Parents, grandparents, aunts, uncles and guardians and other significant adults like to buy books for children to encourage an interest in books, reading, and learning, to open horizons and for sheer enjoyment.
When a child is small it is usually the adults who choose the books. Their choices made be based on what popular tv shows the child might watch, what they enjoyed themselves when they were children, or what is valued on an educational level or what is good in creating a creative imagination.
As children get older they begin to develop particular interests in certain subjects whether it be dinosaurs, horses, sports or unicorns and fairies; so parents tend to buy books that cover those specific topics. Children start developing their own tastes and choices. So should they start choosing their own books and at what age should they be left to their own devices?
‘Although it seems as if letting kids choose their own reading material will ensure they get something they like, it doesn’t always work. According to teachers and librarians, when left to their own devices on library day:
- Kids choose the same book over and over and over (and over) again.
- Kids choose a book because they like the cover, although the content isn’t actually a match for their interests or reading level.
- Kids choose a book because it’s based on a movie (for example, Star Wars), although the book itself is not that great.
- Kids choose a book because their friends chose it — and they don’t actually like it.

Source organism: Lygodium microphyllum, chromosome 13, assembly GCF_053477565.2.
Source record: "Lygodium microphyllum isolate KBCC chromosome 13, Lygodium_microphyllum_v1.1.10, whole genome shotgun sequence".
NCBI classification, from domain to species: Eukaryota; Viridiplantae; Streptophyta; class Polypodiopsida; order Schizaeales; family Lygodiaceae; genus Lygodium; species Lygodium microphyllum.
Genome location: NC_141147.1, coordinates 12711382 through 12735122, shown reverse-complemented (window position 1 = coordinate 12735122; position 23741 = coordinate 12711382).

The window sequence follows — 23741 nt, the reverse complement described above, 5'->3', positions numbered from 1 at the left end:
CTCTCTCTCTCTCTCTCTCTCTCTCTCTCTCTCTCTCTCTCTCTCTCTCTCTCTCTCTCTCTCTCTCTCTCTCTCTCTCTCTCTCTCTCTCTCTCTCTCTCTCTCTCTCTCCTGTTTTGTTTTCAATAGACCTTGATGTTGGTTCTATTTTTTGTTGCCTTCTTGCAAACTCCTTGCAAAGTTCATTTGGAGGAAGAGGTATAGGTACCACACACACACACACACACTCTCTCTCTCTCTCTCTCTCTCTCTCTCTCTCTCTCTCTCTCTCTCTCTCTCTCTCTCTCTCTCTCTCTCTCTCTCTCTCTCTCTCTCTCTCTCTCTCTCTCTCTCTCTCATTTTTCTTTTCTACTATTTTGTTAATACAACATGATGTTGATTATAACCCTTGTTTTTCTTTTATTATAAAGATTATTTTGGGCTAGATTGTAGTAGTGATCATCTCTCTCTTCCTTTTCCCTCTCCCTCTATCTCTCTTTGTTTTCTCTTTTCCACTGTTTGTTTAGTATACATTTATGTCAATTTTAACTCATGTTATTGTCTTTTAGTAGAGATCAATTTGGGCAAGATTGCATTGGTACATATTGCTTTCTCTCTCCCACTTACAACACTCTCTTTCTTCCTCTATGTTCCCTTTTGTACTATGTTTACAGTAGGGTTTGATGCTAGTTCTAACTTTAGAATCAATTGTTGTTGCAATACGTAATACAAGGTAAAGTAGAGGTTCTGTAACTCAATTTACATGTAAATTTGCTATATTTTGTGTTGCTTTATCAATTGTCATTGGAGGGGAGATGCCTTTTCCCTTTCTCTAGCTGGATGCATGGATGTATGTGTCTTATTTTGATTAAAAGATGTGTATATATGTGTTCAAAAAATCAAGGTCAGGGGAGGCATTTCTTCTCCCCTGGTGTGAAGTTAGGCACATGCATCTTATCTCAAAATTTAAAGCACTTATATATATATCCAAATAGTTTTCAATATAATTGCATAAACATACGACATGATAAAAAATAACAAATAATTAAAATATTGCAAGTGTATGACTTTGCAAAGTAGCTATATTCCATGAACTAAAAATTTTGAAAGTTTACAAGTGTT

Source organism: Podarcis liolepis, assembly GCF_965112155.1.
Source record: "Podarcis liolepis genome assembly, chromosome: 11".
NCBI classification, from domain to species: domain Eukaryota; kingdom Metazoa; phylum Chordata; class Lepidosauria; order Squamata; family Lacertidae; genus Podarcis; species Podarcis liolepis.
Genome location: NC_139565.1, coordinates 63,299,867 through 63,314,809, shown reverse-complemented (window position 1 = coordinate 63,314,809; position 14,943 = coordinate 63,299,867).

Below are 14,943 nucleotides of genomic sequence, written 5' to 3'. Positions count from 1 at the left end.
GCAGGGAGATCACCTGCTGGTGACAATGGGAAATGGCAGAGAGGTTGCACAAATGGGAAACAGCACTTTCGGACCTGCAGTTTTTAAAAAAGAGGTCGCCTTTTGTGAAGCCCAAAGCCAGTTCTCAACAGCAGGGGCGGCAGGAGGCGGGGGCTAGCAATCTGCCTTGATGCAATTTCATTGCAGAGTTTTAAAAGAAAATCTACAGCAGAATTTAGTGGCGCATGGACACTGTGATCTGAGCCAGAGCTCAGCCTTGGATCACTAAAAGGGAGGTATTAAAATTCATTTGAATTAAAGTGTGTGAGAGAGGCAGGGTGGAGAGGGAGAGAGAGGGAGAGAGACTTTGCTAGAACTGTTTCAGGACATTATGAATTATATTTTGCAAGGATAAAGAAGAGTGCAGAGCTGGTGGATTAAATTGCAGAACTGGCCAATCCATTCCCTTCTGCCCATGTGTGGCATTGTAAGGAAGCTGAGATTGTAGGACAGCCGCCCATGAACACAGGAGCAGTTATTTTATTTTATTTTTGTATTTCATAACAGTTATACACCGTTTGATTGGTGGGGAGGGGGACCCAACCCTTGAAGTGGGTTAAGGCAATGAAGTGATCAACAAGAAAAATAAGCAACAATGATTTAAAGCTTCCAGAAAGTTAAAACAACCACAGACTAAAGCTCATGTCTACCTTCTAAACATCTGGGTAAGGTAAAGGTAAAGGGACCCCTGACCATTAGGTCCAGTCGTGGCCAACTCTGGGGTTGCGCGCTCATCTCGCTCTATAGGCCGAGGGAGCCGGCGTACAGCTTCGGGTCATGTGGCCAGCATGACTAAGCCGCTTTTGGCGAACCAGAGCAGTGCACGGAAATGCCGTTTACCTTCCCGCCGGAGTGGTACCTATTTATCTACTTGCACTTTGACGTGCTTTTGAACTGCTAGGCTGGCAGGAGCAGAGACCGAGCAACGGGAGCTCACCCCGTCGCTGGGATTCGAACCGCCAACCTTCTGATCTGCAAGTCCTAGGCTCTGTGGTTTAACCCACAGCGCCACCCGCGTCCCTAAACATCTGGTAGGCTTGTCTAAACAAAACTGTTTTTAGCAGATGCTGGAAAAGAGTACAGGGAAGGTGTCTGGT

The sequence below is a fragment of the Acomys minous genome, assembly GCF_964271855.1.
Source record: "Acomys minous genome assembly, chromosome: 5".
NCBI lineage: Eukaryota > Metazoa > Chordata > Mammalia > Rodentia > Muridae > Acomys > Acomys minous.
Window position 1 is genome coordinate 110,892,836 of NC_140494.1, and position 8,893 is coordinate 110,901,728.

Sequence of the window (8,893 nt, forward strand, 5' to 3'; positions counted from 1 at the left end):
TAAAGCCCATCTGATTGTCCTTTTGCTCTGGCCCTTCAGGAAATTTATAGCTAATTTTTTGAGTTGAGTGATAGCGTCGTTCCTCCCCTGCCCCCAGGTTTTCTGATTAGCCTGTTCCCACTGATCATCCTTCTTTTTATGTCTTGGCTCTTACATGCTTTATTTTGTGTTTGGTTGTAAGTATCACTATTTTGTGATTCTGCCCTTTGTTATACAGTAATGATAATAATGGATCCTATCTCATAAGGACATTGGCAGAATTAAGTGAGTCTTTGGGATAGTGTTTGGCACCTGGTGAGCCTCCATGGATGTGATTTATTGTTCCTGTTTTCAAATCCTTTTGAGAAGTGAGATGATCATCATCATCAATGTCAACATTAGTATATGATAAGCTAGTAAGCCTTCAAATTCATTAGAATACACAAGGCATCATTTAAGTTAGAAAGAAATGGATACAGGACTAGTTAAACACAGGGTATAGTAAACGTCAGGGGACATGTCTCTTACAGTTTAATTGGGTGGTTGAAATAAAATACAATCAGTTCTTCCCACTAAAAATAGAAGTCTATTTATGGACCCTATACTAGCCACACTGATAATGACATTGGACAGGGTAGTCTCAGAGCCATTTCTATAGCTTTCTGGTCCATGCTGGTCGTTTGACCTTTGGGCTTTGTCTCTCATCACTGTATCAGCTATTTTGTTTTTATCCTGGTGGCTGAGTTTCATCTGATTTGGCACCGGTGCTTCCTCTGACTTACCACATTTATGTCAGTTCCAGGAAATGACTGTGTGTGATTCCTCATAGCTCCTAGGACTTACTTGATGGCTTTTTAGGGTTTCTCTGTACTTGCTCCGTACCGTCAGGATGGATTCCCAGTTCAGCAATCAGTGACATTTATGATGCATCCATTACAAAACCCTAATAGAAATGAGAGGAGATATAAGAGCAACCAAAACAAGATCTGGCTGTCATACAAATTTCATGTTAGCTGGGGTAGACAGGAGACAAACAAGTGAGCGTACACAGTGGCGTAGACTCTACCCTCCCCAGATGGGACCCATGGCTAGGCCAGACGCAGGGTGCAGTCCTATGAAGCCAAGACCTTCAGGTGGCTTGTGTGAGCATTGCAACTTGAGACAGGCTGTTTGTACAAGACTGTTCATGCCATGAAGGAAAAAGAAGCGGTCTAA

- Kids simply can’t judge whether a book is at their reading level.
- Kids won’t choose a book, leaving them empty-handed and frustrated.’ https://www.commonsensemedia.org/reading/should-i-choose-my-kids-books-or-let-her-choose-them
But with some guidance along the way children will learn to become independent readers and begin to make their own choices about what genres they prefer and what authors they enjoy.
- ‘When your child is ready to start reading, begin instilling the fact that we read for a purpose – whether it’s to learn something or for simple enjoyment.
- Have your children browse through the books either at the library or the bookstore. If this seems to be too overwhelming, then have them narrow down their choices by either a type of book (fiction or nonfiction) or by genre such as action, comedy or a particular subject.
- Say “yes” as often as you can when your child selects a book that he or she is interested in. If the book is inappropriate, let them know that although they may not choose the book today, they may choose it when they are older.
- If your children select a book that is beyond their reading ability, solve the problem by reading together. Whenever possible, allow them to read as much of the book as they can themselves; you can jump in if there are parts that are difficult for your children to read or understand.
- If your child has really enjoyed a particular book, remind him or her of the author’s name the next time they are selecting books.’ https://www.educationalplaycare.com/blog/allowing-children-choose-books/
Once children have reached a certain maturity in their reading there are very good reasons to let them choose their own books. According to a teacher’s observations in her methods of getting children to read books, she discovered that…
1. When you let kids choose what they read, they will take risks.
2. When you let kids choose what they read, they will read more.
3. When you let kids choose what they read, they become better writers.
4. When you let kids choose what they read, they enjoy reading; it’s not a chore.
5. When you let kids choose what they read, they become empowered.